Western governments are filled to the brim with people entirely lacking in real-world experience or specialized knowledge. In recent decades, a noticeable trend in the West has been to elevate politicians, as young and inexperienced as possible, into offices as high as possible. Pictured: National leaders, including US President Joe Biden, German Chancellor Olaf Scholz, French President Emmanuel Macron, British Prime Minister Rishi Sunak, Spanish PM Pedro Sanchez and Canadian PM Justin Trudeau strike a deep, contemplative pose at the G20 summit on November 16, 2022 in Nusa Dua, Indonesia. (Photo by Hebestreit/Bundesregierung via Getty Images)


If you are a consumer today, inflation is only one of the problems harming you. As prices go up, quality continues to go down. What most stores have to offer you might crassly be called “cheap crap.” In fact, economic writer Charles Hugh Smith has repeatedly warned that the “crapification” of the U.S. economy is the natural result of a “neoliberal-hyper-financialization-hyper-globalization model,” in which quasi-monopolist manufacturers mass-produce goods with the cheapest possible components, while customers with scant other buying options are forced to accept that few purchases will last.

“Planned obsolescence,” combined with a free market “in name only,” creates a rigged system in which downstream consumers are forced to pay more over time, while owning little that will maintain value for long. Appliances that used to work for decades now barely make it through legally required warranty periods. Metal tools that could be passed from one generation to the next now tend to rust before they can be used on more than a handful of jobs. When expensive electronic devices survive more than two years, cash-strapped households breathe a sigh of relief. Just about anybody who is old enough to remember the 9/11 terrorist attacks can tell a story about some product that was so much cheaper, yet so much more reliable, when it was purchased long ago.

Likewise, customer service is more pitiful than it has ever been. Try to speak with a real human on the phone. It is nearly impossible. Automated assistance has eliminated personal interaction from most buying experiences. Gas stations, fast-food restaurants, and convenience stores have replaced human cashiers with camera-equipped machines designed for self-service. Even a visit to a grocery or home goods store now routinely requires the use of a self-checkout kiosk when making a purchases. It has become entirely normal to witness people struggling through the routine of lifting everything out of their shopping carts, scanning each item, and placing the load into bags, before throwing everything back onto carts, paying, and shuffling away. It is somewhat perplexing to consider that not so long ago, helpful, smiling employees worked hard to take care of all those services as part of the ordinary relationship maintained between a business and its customers.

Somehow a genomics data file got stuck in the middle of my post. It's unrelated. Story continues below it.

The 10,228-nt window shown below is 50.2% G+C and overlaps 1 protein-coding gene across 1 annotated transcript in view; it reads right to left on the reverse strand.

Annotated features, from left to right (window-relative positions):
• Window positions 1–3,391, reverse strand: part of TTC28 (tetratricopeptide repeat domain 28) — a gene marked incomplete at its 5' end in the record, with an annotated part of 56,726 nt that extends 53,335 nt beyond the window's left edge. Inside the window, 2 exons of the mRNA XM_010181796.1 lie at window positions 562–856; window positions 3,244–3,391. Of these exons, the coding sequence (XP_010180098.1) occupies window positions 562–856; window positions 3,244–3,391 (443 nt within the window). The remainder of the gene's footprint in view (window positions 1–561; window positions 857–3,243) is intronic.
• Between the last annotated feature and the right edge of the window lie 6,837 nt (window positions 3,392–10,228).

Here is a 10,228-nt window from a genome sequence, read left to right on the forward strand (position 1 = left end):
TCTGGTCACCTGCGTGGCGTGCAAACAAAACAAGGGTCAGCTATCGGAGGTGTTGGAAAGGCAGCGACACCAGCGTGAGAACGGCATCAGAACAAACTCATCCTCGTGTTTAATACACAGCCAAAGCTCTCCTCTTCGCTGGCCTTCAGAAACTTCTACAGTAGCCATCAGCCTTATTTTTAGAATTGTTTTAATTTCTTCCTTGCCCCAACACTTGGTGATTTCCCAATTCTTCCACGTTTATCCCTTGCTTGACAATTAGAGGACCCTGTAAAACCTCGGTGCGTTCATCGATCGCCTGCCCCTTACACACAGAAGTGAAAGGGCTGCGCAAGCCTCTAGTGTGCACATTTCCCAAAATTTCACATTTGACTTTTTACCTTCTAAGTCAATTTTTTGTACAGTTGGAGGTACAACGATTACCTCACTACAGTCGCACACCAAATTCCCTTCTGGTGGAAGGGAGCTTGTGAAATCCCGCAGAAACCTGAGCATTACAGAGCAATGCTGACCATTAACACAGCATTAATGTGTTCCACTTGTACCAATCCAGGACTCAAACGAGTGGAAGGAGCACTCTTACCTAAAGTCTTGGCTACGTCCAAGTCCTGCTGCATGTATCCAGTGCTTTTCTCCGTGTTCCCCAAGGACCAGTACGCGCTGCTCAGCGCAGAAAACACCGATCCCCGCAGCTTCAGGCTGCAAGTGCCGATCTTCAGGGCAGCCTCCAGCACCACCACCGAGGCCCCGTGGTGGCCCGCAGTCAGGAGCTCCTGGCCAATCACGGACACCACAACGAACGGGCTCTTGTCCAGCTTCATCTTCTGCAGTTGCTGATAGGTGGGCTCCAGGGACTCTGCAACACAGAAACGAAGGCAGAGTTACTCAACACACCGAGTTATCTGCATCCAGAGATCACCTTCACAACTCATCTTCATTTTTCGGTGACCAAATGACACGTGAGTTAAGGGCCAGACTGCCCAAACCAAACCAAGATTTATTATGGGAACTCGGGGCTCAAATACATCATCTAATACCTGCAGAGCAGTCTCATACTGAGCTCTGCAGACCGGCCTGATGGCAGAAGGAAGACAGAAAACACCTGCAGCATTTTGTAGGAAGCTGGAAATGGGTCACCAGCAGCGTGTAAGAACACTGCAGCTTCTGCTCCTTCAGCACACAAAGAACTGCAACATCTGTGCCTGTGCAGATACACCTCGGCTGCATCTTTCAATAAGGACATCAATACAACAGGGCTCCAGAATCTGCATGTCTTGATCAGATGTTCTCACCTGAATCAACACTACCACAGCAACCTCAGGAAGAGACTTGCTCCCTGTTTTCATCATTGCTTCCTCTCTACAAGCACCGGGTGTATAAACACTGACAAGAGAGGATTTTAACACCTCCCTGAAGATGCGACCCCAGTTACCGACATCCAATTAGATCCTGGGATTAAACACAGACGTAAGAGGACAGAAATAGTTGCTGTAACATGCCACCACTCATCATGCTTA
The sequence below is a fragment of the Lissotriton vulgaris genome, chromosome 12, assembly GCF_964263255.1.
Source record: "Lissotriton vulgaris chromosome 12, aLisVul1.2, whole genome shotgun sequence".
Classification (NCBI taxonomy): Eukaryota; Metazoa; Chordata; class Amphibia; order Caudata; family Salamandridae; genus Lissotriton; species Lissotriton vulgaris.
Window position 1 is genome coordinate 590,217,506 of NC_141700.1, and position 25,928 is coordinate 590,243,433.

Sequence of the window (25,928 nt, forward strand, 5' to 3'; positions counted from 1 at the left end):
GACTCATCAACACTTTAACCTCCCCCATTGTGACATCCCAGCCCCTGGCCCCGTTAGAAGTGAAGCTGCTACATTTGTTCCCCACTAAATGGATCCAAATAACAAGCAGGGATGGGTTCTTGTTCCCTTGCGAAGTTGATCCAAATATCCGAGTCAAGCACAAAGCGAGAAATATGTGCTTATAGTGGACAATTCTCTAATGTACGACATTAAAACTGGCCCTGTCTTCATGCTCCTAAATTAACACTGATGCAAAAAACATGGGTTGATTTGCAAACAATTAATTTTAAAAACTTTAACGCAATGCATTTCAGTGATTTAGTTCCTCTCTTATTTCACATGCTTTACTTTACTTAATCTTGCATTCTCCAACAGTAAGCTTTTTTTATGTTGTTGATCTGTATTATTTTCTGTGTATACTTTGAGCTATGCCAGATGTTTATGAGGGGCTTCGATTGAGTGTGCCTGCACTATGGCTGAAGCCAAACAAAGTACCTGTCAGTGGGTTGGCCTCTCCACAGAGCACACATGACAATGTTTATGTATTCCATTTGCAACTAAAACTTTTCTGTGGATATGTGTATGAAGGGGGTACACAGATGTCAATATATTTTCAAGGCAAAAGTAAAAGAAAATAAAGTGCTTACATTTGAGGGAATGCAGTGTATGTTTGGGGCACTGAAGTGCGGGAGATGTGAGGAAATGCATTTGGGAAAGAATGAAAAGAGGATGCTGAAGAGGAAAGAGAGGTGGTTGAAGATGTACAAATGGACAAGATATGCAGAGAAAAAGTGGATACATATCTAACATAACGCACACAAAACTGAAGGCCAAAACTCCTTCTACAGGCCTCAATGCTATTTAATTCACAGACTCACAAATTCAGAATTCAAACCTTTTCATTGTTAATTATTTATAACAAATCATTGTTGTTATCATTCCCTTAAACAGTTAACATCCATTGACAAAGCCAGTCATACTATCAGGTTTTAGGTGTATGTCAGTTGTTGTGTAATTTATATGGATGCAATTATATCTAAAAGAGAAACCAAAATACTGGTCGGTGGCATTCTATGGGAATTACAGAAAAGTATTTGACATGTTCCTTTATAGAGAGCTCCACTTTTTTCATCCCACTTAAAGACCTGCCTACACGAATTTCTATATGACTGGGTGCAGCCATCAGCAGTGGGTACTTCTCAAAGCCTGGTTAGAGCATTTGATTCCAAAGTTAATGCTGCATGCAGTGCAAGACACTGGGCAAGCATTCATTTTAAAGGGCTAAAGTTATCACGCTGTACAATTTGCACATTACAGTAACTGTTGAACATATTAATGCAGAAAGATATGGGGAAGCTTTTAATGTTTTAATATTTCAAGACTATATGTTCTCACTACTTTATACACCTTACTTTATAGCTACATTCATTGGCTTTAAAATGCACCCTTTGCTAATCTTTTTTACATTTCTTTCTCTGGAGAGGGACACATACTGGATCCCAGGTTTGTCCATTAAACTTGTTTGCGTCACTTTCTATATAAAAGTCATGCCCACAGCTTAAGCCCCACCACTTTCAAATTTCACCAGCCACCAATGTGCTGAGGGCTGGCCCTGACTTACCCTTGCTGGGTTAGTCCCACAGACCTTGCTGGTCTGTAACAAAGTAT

Cutting out the cost of extra employees whose hourly wages have been pushed higher and higher by minimum wage laws that try to keep workers aligned with the rising cost of everything might help prevent already inflated prices from rising even further, but it is difficult to watch shoppers performing jobs once done by paid workers without concluding that “progress” has taken the market experience to a place that feels closer to “regress.”

Politicians seem to be heading in a similar direction. Politics, as a profession, has always been known to attract at least as many ambitious “empty suits” as it does leaders of substance. Still, the great writers, orators, and thinkers that occasionally rose to political prominence in the past seem to have left the stage for good.

Winston Churchill not only led the United Kingdom to victory during WWII but also won the 1953 Nobel Prize in Literature “for his mastery of historical and biographical description as well as for brilliant oratory in defending exalted human values.”

Daniel Patrick Moynihan not only represented New York as a U.S. Senator but also drew on his own sociological expertise while serving in the Labor Department to produce a thorough report on the endemic causes of, and potential remedies for, systemic poverty in America.

President Abraham Lincoln not only was instrumental in preserving the Union but also a dedicated student all his life; he kept the works of William Shakespeare on his White House desk.

In contrast, few deep thinkers rise to high office today. There are no great statesmen whom the broader public see as towering above the herd of self-centered and cynical political lemmings. Few professional politicians, especially those in the United States, are even capable of speaking extemporaneously before an audience for any stretch of time. Too many rely on the assistance of teleprompters or similar devices to provide an exact script for every publicly spoken utterance, no matter how trivial or informal — suggesting that either they or their staffs cannot trust just what might otherwise escape their lips.